USS Independence served during American naval offensive in Pacific theater. (Image from sanctuaries.noaa.gov)
After more than half a century at the bottom of the Pacific Ocean, a World War II-era aircraft carrier potentially containing one hundred barrels of nuclear waste has been rediscovered by scientists.
The United States National Oceanic and Atmospheric Administration said Thursday that it has once again located the USS Independence. Scientists sunk the carrier in 1951 off the California coast after using it for atomic tests, and now thanks to help from the Navy and Boeing they’ve been able to determine the exact spot where it rests today.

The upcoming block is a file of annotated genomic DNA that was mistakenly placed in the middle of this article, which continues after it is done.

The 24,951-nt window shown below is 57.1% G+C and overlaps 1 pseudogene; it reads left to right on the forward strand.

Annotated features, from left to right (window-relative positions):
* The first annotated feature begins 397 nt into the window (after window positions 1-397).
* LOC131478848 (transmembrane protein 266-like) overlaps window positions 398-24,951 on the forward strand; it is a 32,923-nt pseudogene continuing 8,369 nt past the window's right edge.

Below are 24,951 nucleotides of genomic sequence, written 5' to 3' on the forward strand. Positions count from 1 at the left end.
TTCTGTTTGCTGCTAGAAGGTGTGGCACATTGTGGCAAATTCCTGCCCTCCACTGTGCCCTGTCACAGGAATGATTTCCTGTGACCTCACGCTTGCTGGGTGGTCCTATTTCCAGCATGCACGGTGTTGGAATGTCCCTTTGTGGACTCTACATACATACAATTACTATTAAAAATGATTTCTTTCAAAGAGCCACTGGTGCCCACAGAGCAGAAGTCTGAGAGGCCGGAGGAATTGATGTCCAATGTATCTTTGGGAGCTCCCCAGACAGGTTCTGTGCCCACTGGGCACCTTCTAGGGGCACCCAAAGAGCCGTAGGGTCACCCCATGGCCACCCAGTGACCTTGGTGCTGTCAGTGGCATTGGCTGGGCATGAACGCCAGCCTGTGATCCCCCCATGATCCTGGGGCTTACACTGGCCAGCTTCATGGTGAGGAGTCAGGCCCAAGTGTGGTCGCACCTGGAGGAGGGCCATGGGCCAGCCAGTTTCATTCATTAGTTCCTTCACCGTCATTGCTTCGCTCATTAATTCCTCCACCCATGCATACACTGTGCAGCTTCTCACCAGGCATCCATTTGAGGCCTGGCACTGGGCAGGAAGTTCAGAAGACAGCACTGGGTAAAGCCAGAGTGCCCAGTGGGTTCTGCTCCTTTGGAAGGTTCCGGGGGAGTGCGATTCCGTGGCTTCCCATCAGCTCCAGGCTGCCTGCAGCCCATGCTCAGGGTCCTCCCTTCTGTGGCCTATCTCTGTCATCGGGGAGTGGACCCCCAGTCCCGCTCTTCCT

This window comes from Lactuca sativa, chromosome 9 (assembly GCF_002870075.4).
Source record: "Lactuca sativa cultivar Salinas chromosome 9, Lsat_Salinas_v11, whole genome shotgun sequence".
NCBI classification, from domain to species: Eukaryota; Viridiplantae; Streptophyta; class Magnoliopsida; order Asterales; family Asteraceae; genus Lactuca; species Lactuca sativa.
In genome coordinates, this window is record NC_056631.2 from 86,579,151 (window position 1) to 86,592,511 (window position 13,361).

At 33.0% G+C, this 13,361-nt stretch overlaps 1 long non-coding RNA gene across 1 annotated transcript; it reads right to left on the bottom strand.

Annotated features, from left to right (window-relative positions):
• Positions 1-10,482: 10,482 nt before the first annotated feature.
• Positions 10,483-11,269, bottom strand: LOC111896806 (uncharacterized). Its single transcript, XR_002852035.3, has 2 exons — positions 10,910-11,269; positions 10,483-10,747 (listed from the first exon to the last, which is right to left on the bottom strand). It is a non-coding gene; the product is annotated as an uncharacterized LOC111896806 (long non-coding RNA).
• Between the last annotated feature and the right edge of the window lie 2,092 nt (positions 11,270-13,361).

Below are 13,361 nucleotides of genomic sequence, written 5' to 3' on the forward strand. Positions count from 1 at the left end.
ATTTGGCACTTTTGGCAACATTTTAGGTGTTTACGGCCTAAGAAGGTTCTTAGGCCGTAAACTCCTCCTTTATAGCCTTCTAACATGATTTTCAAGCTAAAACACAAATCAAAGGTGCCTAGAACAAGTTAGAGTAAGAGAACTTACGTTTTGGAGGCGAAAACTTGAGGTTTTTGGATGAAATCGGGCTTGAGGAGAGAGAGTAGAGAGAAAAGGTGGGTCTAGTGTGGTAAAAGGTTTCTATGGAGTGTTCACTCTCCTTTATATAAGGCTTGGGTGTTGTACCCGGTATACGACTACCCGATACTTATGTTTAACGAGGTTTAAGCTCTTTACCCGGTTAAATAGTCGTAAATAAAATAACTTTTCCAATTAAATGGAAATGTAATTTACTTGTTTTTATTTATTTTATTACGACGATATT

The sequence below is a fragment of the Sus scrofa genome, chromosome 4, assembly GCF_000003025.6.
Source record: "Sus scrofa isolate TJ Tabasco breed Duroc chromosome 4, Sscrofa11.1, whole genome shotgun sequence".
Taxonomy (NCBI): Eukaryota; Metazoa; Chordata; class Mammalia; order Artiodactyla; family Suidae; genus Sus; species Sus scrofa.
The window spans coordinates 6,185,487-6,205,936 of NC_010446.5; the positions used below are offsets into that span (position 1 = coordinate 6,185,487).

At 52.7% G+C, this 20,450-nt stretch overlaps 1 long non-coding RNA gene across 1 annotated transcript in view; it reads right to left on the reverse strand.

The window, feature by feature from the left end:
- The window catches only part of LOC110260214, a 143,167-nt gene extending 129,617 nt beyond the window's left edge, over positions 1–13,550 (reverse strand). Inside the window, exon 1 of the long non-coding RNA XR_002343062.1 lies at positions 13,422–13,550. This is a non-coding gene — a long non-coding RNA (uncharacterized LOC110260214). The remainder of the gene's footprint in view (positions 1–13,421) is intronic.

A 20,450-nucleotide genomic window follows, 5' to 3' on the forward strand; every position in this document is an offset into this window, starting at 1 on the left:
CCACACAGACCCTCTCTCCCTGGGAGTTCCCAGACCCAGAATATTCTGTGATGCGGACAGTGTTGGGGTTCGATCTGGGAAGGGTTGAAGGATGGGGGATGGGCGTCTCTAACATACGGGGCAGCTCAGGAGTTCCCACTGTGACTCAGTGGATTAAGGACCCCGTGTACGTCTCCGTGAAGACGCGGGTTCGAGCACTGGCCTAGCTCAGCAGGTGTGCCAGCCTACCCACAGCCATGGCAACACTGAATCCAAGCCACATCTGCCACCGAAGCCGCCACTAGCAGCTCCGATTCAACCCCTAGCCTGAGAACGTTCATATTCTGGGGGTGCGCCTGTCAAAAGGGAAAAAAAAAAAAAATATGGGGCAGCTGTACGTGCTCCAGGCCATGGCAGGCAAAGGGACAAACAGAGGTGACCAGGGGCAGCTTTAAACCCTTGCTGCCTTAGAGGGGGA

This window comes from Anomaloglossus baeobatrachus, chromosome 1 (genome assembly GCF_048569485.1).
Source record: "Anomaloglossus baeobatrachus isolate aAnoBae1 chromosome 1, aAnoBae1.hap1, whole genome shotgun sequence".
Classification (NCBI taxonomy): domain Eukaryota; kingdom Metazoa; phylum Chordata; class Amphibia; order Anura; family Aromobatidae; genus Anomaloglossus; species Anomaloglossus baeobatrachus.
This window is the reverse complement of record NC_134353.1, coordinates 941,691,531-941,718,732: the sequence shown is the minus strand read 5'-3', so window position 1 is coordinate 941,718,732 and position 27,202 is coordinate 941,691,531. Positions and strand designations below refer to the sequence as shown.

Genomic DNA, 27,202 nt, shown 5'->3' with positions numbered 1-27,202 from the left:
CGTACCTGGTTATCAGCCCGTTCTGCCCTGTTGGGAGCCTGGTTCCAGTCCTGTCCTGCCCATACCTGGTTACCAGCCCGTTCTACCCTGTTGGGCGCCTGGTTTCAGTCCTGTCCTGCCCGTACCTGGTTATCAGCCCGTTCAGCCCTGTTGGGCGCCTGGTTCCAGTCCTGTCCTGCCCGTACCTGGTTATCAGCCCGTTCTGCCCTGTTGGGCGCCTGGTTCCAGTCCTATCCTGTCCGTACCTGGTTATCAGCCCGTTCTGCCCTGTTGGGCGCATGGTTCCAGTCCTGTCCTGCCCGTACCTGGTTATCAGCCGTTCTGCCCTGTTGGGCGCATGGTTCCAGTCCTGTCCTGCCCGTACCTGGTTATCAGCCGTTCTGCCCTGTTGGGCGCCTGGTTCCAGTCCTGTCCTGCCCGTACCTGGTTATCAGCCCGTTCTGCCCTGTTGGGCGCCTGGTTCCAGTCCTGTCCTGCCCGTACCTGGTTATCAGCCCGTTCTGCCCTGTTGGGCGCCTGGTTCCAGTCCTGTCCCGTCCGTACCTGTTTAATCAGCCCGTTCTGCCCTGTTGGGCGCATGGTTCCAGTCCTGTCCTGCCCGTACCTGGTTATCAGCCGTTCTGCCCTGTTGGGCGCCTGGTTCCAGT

A camera-equipped and remotely controlled underwater submarine was used by NOAA to examine the scene and determine that they had in fact found the right carrier.
“After 64 years on the seafloor, Independence sits on the bottom as if ready to launch its planes,” said James Delgado, a chief scientist for NOAA’s Independence mission. “This ship fought a long, hard war in the Pacific and after the war was subjected to two atomic blasts that ripped through the ship. It is a reminder of the industrial might and skill of the ‘greatest generation’ that sent not only this ship, but their loved ones to war.”